DEA Urges E-Commerce Companies to Act Against Sale of Pill Presses Linked to Fentanyl

The U.S. Drug Enforcement Administration (DEA) issued a letter addressing e-commerce companies regarding the distribution of pill presses, a concern tied to the proliferation of fentanyl-related fatalities in the United States.

In light of the alarming drug poisoning epidemic gripping the nation, claiming the lives of approximately 110,757 Americans in 2022 alone, with roughly 70% involving fentanyl, the DEA underscores the pivotal role of e-commerce platforms in mitigating this crisis. Notably, criminal entities such as the Sinaloa and Jalisco Cartels are utilizing pill presses to fabricate counterfeit prescription medications infused with fentanyl, often disguised as commonly prescribed drugs like oxycodone and Xanax.

Recent DEA data indicates a significant surge in seizures of counterfeit pills containing fentanyl, surpassing 79 million in 2023, representing a 33% increase from the preceding year. Alarmingly, laboratory analyses reveal that 7 out of 10 counterfeit pills contain lethal doses of fentanyl.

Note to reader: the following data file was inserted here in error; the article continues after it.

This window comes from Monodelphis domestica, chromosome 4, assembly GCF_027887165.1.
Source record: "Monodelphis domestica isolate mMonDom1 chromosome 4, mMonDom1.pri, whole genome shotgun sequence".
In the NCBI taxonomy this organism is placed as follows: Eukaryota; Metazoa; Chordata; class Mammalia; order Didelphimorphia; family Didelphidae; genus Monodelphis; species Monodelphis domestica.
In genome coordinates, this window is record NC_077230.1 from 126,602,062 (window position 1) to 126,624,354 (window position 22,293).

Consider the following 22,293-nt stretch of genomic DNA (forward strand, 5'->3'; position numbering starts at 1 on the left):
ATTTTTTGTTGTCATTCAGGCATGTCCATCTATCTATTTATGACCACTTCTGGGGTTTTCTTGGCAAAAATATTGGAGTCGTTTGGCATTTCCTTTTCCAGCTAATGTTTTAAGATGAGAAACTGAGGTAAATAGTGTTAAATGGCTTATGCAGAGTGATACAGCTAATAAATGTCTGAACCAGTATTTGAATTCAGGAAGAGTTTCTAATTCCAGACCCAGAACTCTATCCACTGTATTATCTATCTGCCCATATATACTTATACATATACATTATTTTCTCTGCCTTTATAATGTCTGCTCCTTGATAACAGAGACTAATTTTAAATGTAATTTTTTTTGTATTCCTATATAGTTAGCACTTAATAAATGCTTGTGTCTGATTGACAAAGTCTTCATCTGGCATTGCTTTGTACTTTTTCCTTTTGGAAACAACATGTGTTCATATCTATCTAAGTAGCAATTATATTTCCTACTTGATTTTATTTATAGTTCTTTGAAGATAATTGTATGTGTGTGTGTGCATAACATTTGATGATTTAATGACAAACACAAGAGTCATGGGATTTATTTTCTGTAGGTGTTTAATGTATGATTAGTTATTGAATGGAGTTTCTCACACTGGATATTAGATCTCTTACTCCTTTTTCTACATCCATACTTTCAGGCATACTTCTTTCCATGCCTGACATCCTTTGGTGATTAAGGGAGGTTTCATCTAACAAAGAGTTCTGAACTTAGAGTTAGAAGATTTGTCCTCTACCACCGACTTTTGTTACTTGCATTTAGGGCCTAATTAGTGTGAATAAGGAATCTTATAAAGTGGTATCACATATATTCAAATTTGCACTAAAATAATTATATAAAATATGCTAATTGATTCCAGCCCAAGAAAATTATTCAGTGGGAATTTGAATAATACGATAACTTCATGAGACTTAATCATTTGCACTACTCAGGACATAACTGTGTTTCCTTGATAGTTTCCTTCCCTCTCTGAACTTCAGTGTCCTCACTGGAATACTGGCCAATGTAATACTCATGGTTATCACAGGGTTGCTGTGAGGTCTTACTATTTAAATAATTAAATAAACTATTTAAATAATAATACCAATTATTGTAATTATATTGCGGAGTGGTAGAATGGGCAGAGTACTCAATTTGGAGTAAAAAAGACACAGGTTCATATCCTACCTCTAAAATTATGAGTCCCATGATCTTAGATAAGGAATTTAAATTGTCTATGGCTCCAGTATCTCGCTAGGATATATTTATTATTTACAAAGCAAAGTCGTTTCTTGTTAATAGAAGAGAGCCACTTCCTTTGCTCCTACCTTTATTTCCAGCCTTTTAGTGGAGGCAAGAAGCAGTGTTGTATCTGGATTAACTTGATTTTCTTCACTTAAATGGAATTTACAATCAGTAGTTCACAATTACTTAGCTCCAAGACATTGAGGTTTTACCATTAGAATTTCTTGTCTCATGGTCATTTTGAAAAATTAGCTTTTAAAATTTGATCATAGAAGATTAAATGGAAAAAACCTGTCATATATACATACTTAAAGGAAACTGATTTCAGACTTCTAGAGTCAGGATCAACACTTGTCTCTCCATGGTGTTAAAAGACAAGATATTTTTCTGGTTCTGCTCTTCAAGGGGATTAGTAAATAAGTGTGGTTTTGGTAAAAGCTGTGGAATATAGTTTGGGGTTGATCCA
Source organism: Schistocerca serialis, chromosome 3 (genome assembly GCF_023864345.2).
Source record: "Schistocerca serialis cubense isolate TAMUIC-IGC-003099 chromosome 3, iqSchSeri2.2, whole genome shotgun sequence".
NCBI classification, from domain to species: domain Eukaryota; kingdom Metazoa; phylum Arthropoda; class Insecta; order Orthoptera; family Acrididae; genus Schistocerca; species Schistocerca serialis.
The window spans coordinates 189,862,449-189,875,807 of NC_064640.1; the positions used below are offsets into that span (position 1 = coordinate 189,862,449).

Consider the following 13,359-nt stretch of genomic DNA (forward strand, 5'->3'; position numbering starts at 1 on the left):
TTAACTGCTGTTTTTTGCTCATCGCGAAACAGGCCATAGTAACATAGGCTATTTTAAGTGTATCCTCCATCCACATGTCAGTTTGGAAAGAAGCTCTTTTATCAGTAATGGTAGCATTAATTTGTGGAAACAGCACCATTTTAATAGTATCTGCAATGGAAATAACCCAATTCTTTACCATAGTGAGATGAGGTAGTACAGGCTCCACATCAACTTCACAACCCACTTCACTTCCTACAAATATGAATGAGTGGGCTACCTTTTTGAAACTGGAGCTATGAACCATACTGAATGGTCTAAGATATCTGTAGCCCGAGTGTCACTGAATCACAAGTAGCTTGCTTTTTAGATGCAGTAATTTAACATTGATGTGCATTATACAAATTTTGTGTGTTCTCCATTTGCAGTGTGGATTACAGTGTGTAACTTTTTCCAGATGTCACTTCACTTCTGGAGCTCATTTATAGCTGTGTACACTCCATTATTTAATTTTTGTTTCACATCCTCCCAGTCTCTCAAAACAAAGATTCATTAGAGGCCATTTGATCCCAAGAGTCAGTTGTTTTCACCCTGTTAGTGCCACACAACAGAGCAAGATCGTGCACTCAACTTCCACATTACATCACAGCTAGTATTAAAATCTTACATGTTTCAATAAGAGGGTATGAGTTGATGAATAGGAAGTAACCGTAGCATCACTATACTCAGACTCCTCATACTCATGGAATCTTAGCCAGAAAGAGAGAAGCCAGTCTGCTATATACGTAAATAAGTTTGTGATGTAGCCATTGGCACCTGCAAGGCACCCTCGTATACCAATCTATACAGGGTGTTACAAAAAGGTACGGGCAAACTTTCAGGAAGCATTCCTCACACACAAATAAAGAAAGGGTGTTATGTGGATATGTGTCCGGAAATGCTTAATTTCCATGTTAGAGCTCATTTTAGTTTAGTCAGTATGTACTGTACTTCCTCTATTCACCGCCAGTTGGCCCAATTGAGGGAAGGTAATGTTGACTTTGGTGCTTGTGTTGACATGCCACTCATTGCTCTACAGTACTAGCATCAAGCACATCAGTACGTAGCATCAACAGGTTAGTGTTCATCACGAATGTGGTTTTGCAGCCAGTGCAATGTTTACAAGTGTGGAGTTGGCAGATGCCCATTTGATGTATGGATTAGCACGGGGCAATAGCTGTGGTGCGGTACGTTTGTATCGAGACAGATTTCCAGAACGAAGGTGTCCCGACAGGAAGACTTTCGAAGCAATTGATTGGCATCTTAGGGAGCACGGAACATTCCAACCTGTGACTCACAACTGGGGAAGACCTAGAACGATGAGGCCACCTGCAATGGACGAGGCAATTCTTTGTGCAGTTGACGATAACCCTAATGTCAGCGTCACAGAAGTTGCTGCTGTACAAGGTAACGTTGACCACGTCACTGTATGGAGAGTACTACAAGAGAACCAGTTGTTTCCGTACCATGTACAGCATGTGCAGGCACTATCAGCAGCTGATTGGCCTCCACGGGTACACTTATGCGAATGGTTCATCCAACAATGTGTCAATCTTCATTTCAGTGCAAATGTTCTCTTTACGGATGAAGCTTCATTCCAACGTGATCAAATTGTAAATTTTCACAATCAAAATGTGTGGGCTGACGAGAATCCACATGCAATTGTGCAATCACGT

Expressing grave concern, DEA Administrator Anne Milgram emphasized, "Drug traffickers are killing Americans by selling fentanyl hidden in fake pills made to look like real prescription medicines. This is possible because drug traffickers are able to buy the tools they need, like pill presses and stamps, online."

Recognizing e-commerce platforms as pivotal stakeholders in curbing this crisis, the DEA reiterates that these entities are subject to Controlled Substances Act regulations. As such, they are mandated to adhere to stringent recordkeeping, identification, and reporting protocols concerning the distribution, importation, and exportation of pill press machines.

Moreover, the DEA underscores the importance of collaborative efforts, referencing the Industry Liaison Project initiated in 2019, which engaged over two dozen e-commerce entities to address the sale of pill presses and related regulatory compliance. Notably, proactive measures were taken by some companies, including Amazon and Etsy, which banned the sale of pill presses and stamps in response to DEA outreach.

In urging e-commerce platforms to assume responsibility, Milgram emphasized, "E-commerce platforms cannot turn a blind eye to the fentanyl crisis and to the sale of pill presses on their platforms. They must do their part to protect the public, and when they do not, DEA will hold them accountable."

As the nation battles this devastating overdose crisis, the DEA affirms its commitment to leveraging all available resources to safeguard communities and save lives from the scourge of fentanyl poisoning.


Excelsio Media

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